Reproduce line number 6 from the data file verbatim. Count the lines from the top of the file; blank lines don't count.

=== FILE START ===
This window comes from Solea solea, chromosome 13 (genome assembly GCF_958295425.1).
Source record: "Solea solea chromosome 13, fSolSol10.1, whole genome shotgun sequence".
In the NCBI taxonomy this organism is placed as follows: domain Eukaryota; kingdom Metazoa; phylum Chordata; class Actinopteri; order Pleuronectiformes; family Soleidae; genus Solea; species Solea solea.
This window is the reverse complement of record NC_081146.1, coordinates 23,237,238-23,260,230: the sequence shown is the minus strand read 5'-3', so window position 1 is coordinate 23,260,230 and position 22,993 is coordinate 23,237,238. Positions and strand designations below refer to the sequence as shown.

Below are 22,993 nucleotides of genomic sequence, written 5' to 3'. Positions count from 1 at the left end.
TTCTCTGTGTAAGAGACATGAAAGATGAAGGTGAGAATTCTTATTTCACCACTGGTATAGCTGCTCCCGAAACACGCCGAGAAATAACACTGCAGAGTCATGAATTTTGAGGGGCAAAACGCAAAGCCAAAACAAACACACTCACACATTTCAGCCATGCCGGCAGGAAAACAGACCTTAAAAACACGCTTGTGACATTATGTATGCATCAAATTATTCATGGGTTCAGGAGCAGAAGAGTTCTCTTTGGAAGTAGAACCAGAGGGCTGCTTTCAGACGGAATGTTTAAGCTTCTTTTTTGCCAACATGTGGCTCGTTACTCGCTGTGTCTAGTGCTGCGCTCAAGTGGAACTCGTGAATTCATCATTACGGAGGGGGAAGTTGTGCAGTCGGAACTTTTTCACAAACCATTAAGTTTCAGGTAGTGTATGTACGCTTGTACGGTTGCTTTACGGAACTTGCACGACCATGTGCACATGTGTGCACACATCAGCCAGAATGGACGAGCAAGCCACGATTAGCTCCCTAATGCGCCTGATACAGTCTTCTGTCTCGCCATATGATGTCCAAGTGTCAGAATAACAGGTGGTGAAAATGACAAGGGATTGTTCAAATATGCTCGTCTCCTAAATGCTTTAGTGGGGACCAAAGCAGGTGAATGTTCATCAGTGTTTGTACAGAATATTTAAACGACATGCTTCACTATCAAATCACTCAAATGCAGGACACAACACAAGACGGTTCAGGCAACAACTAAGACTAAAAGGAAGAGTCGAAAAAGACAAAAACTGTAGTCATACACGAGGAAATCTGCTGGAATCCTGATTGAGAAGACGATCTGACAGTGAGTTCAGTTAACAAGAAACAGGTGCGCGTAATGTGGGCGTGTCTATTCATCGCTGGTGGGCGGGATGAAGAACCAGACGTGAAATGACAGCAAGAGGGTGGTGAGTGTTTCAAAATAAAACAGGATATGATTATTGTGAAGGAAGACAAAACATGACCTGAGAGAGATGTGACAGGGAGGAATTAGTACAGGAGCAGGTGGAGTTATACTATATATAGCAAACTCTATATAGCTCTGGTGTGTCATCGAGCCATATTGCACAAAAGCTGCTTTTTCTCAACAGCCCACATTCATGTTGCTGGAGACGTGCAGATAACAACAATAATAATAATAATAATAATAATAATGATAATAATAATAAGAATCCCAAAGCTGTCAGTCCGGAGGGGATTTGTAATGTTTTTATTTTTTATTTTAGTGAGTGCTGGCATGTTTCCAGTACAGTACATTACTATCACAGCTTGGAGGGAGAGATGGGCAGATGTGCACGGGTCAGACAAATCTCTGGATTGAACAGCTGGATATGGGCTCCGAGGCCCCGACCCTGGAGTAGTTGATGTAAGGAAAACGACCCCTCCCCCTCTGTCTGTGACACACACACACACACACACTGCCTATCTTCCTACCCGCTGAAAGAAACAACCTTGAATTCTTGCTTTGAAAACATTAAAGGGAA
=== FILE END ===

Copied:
TTCTCTGTGTAAGAGACATGAAAGATGAAGGTGAGAATTCTTATTTCACCACTGGTATAGCTGCTCCCGAAACACGCCGAGAAATAACACTGCAGAGTCATGAATTTTGAGGGGCAAAACGCAAAGCCAAAACAAACACACTCACACATTTCAGCCATGCCGGCAGGAAAACAGACCTTAAAAACACGCTTGTGACATTATGTATGCATCAAATTATTCATGGGTTCAGGAGCAGAAGAGTTCTCTTTGGAAGTAGAACCAGAGGGCTGCTTTCAGACGGAATGTTTAAGCTTCTTTTTTGCCAACATGTGGCTCGTTACTCGCTGTGTCTAGTGCTGCGCTCAAGTGGAACTCGTGAATTCATCATTACGGAGGGGGAAGTTGTGCAGTCGGAACTTTTTCACAAACCATTAAGTTTCAGGTAGTGTATGTACGCTTGTACGGTTGCTTTACGGAACTTGCACGACCATGTGCACATGTGTGCACACATCAGCCAGAATGGACGAGCAAGCCACGATTAGCTCCCTAATGCGCCTGATACAGTCTTCTGTCTCGCCATATGATGTCCAAGTGTCAGAATAACAGGTGGTGAAAATGACAAGGGATTGTTCAAATATGCTCGTCTCCTAAATGCTTTAGTGGGGACCAAAGCAGGTGAATGTTCATCAGTGTTTGTACAGAATATTTAAACGACATGCTTCACTATCAAATCACTCAAATGCAGGACACAACACAAGACGGTTCAGGCAACAACTAAGACTAAAAGGAAGAGTCGAAAAAGACAAAAACTGTAGTCATACACGAGGAAATCTGCTGGAATCCTGATTGAGAAGACGATCTGACAGTGAGTTCAGTTAACAAGAAACAGGTGCGCGTAATGTGGGCGTGTCTATTCATCGCTGGTGGGCGGGATGAAGAACCAGACGTGAAATGACAGCAAGAGGGTGGTGAGTGTTTCAAAATAAAACAGGATATGATTATTGTGAAGGAAGACAAAACATGACCTGAGAGAGATGTGACAGGGAGGAATTAGTACAGGAGCAGGTGGAGTTATACTATATATAGCAAACTCTATATAGCTCTGGTGTGTCATCGAGCCATATTGCACAAAAGCTGCTTTTTCTCAACAGCCCACATTCATGTTGCTGGAGACGTGCAGATAACAACAATAATAATAATAATAATAATAATAATGATAATAATAATAAGAATCCCAAAGCTGTCAGTCCGGAGGGGATTTGTAATGTTTTTATTTTTTATTTTAGTGAGTGCTGGCATGTTTCCAGTACAGTACATTACTATCACAGCTTGGAGGGAGAGATGGGCAGATGTGCACGGGTCAGACAAATCTCTGGATTGAACAGCTGGATATGGGCTCCGAGGCCCCGACCCTGGAGTAGTTGATGTAAGGAAAACGACCCCTCCCCCTCTGTCTGTGACACACACACACACACACACTGCCTATCTTCCTACCCGCTGAAAGAAACAACCTTGAATTCTTGCTTTGAAAACATTAAAGGGAA